What will be the pandemic’s maritime legacy?
by Richard Scott FICS, member of London & South East Branch Committee, 4 December 2020
Three weeks ago the United Nations Conference on Trade and Development (UNCTAD) published its annual maritime report. Entitled Review of Maritime Transport 2020, this valuable document can be downloaded free from the organisation’s website. It contains the usual revealing chapters analysing international seaborne trade, port traffic, the global fleet of ships and the supply of shipping services, as well as legal and regulatory aspects.
Much of the statistical data contained is not obtainable free from other sources. It can therefore prove useful to both professionals and Institute students. Seaborne trade volumes in 2019 and comparisons with the previous year are shown, together with comments about how trends have been evolving this year. Fleet capacity in the bulk carrier, tanker, container ship and other segments is detailed. Market developments are discussed as well.
This year has been dominated by the coronavirus pandemic and its consequences. A feature of the latest RMT edition is an attempt to identify features of what will be the legacy of the pandemic, affecting the maritime scene, and the disruptive influences unfolding.
Shaping the legacy, the consequences of covid, are many imponderables, some of which may not be clarified for a long time. Among these, one aspect identified by UNCTAD is an accelerated shift in globalisation patterns and supply chain design, which could affect seaborne trade flows. This shift could involve diversification of sourcing, routing and distribution channels. New consumer spending and behaviour patterns emerging also have implications for sea trade movements.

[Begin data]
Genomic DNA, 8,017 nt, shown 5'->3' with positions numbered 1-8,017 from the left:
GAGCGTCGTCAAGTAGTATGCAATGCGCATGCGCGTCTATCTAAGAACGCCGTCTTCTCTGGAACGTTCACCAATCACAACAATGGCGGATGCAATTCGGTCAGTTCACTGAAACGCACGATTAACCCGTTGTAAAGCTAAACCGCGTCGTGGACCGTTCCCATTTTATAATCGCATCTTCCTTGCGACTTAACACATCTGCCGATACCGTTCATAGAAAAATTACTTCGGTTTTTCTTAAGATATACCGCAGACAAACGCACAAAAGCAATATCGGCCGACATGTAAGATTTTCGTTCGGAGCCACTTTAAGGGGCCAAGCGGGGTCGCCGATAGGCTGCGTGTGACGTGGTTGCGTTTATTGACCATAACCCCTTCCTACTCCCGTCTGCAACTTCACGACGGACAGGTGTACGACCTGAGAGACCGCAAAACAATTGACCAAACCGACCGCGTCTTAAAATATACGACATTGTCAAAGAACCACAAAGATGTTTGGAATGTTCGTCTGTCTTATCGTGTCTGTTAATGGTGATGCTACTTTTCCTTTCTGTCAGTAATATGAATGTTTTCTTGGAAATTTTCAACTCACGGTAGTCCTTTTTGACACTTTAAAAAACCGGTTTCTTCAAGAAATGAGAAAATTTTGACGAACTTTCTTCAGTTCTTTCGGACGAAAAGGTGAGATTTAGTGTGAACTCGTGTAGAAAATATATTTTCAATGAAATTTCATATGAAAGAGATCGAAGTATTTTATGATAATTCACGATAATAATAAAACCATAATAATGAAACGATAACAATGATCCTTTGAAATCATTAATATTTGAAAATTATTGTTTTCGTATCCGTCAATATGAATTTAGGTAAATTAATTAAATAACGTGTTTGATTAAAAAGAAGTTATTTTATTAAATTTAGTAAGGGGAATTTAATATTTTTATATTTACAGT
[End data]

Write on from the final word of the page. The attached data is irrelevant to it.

One especially interesting statistical table included in the RMT shows the ownership of the world fleet of all merchant ships. This tabulation reveals that Greece is still by far the top shipowning country with a 17.8% share of deadweight capacity as at 1 January 2020. Japan remained in the number two slot with 11.4%, but China is catching up and now has 11.2% of the global fleet. The UK is number eleven with 2.6%.